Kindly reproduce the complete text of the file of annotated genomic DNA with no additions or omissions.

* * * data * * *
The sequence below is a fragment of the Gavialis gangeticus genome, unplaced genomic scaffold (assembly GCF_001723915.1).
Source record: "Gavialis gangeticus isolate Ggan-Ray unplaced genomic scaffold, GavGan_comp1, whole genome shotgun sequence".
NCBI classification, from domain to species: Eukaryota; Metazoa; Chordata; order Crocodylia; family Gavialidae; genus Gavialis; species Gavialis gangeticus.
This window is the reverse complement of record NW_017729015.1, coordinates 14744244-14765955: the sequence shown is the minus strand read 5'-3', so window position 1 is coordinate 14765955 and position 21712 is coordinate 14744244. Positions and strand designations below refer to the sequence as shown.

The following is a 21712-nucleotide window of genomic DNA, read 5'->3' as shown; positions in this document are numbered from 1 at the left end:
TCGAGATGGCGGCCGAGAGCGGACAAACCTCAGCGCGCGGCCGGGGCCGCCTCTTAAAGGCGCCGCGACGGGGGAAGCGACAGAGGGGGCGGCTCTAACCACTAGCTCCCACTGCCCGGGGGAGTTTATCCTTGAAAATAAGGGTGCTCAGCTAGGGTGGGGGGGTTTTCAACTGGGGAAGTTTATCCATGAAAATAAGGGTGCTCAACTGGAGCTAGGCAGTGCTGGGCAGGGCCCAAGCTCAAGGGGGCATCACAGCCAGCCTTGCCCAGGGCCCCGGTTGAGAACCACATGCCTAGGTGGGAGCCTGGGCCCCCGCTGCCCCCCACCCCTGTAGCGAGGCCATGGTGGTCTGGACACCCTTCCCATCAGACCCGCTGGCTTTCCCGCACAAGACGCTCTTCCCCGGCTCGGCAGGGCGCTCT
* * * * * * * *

The sequence below is a fragment of the Gavialis gangeticus genome, unplaced genomic scaffold (assembly GCF_001723915.1).
Source record: "Gavialis gangeticus isolate Ggan-Ray unplaced genomic scaffold, GavGan_comp1, whole genome shotgun sequence".
NCBI classification, from domain to species: Eukaryota; Metazoa; Chordata; order Crocodylia; family Gavialidae; genus Gavialis; species Gavialis gangeticus.
This window is the reverse complement of record NW_017729015.1, coordinates 14744244-14765955: the sequence shown is the minus strand read 5'-3', so window position 1 is coordinate 14765955 and position 21712 is coordinate 14744244. Positions and strand designations below refer to the sequence as shown.

The following is a 21712-nucleotide window of genomic DNA, read 5'->3' as shown; positions in this document are numbered from 1 at the left end:
TCGAGATGGCGGCCGAGAGCGGACAAACCTCAGCGCGCGGCCGGGGCCGCCTCTTAAAGGCGCCGCGACGGGGGAAGCGACAGAGGGGGCGGCTCTAACCACTAGCTCCCACTGCCCGGGGGAGTTTATCCTTGAAAATAAGGGTGCTCAGCTAGGGTGGGGGGGTTTTCAACTGGGGAAGTTTATCCATGAAAATAAGGGTGCTCAACTGGAGCTAGGCAGTGCTGGGCAGGGCCCAAGCTCAAGGGGGCATCACAGCCAGCCTTGCCCAGGGCCCCGGTTGAGAACCACATGCCTAGGTGGGAGCCTGGGCCCCCGCTGCCCCCCACCCCTGTAGCGAGGCCATGGTGGTCTGGACACCCTTCCCATCAGACCCGCTGGCTTTCCCGCACAAGACGCTCTTCCCCGGCTCGGCAGGGCGCTCT